News & Media

12 December 2017

Planning for the Future of Interventional Radiology

For interventional radiology (IR) to reach its full potential stakeholders will require collaboration towards a common vision.

It was for this reason that the College’s Interventional Radiology Committee (IRC) invited the Interventional Radiology Society of Australasia (IRSA) to a meeting on 3 November 2017 to contribute to a plan for the future of interventional radiology. As leaders in the IR space, both stakeholders have been working hard to address issues impacting the profession, and this meeting allowed both groups to share their vision, outline their achievements to date, identify new initiatives and align priority areas for development.

There is unanimous support within the IRC and IRSA about the importance of specialty recognition for IR in Australia and New Zealand, and this was affirmed during the meeting to be the overarching priority for both groups. This is a considerable ambition, requiring a structured, ordered and disciplined approach to ensure that all milestones along this complex pathway are successfully attained. Within this framework there needs to be recognition of interventional radiologists, general radiologist proceduralists, advanced IR fellowships and general radiology trainees regarding education, training and accreditation.

Although the IRC and IRSA share this common vision, it was also recognised that both groups may have different but complementary roles based on their experiences and strengths. Whilst primary responsibilities may therefore differ, mutual support and effective communication between both parties is essential to achieving common goals for our members and for the progression of IR in Australia and New Zealand.

A list of the roles that were discussed during the meeting, which will be required in order to advance the interests of all interventional radiologists and generalist proceduralists along the specialist recognition route, are listed below:

  • Development of training, accreditation and credentialing programs for radiology trainees and interventional radiology fellows to fulfill the College’s obligations under its agreement with the Australian Medical Council (AMC)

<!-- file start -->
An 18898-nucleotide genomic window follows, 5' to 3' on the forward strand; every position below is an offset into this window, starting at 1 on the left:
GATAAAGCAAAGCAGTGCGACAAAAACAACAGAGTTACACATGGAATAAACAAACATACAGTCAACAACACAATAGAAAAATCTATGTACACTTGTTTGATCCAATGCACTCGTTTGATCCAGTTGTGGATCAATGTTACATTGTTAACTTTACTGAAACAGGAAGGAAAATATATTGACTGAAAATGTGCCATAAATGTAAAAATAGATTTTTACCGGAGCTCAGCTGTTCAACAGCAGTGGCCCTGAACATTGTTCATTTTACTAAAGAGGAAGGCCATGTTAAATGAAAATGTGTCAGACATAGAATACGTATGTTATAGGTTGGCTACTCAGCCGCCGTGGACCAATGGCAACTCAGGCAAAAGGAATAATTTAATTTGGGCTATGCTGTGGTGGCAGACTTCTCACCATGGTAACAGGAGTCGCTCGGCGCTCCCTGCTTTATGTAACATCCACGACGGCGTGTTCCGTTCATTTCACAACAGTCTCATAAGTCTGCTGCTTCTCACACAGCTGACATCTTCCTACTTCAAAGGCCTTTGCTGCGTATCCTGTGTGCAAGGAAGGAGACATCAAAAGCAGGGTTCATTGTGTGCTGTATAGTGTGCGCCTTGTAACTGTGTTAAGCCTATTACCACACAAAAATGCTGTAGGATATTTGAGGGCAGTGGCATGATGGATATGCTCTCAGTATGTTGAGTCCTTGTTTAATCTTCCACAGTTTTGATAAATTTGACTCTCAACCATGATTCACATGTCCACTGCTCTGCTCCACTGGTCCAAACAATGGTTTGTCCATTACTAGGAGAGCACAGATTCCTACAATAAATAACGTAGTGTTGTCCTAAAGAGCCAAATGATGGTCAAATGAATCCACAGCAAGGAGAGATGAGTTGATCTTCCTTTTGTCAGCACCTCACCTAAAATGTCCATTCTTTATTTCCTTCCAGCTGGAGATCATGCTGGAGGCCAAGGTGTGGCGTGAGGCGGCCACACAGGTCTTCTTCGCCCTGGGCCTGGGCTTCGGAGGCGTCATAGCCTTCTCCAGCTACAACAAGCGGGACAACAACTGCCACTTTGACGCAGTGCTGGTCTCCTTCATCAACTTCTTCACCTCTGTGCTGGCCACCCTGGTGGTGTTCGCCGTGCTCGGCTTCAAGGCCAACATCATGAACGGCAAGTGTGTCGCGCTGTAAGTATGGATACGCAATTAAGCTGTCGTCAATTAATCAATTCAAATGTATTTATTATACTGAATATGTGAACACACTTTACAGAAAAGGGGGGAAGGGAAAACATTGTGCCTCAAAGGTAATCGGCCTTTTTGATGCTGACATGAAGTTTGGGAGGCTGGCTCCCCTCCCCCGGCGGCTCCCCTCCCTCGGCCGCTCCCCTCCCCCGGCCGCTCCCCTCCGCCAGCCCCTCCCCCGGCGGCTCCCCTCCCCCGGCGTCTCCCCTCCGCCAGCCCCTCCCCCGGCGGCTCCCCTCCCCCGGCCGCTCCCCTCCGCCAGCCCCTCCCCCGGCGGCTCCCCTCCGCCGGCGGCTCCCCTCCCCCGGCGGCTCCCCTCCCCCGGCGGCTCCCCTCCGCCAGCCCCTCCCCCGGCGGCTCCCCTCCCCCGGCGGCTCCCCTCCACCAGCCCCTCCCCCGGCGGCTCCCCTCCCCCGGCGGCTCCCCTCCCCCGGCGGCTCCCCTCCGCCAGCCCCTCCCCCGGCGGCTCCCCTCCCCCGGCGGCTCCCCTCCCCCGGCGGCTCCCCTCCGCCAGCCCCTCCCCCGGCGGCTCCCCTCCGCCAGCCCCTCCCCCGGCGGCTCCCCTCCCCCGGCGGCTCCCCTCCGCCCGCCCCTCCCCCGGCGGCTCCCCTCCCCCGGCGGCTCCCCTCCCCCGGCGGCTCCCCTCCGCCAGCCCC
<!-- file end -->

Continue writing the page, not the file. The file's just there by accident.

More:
• Influencing and developing policy and advocating on behalf of the profession
  • Setting standards of practice
  • Delivering and monitoring CPD programs for interventional radiologists and other proceduralists
  • Raising the profile of IR with the wider medical community and general public
  • Facilitating research and the development of clinical evidence
  • Holding scientific meetings to facilitate international knowledge exchange
  • Creation of ongoing education opportunities for interventional radiologists and general radiologists performing procedures
  • Enabling quality improvement through the development of an audit framework for IR
  • Facilitate networking and collegiality amongst the IR community, including with overseas colleges and societies
  • Providing a medical expert consensus role for peripheral intervention issues where required.

There was considerable discussion and consensus during the meeting around which roles should be primarily the responsibility of the IRC or IRSA but there clearly needs to be ongoing thought and discussion around this.

Engaging with the profession and fostering open communication with our members are high priorities for both the College and IRSA, as we look to achieve our goals and develop robust systems across all aspects of IR, particularly training pathways, curricula, accreditation processes and a professional profile.  

The College looks forward to continuing our work with IRSA and plans to meet with ANZSNR to discuss the INR perspective in the near future.


Please contact us to discuss IR further with the Faculty of Clinical Radiology team.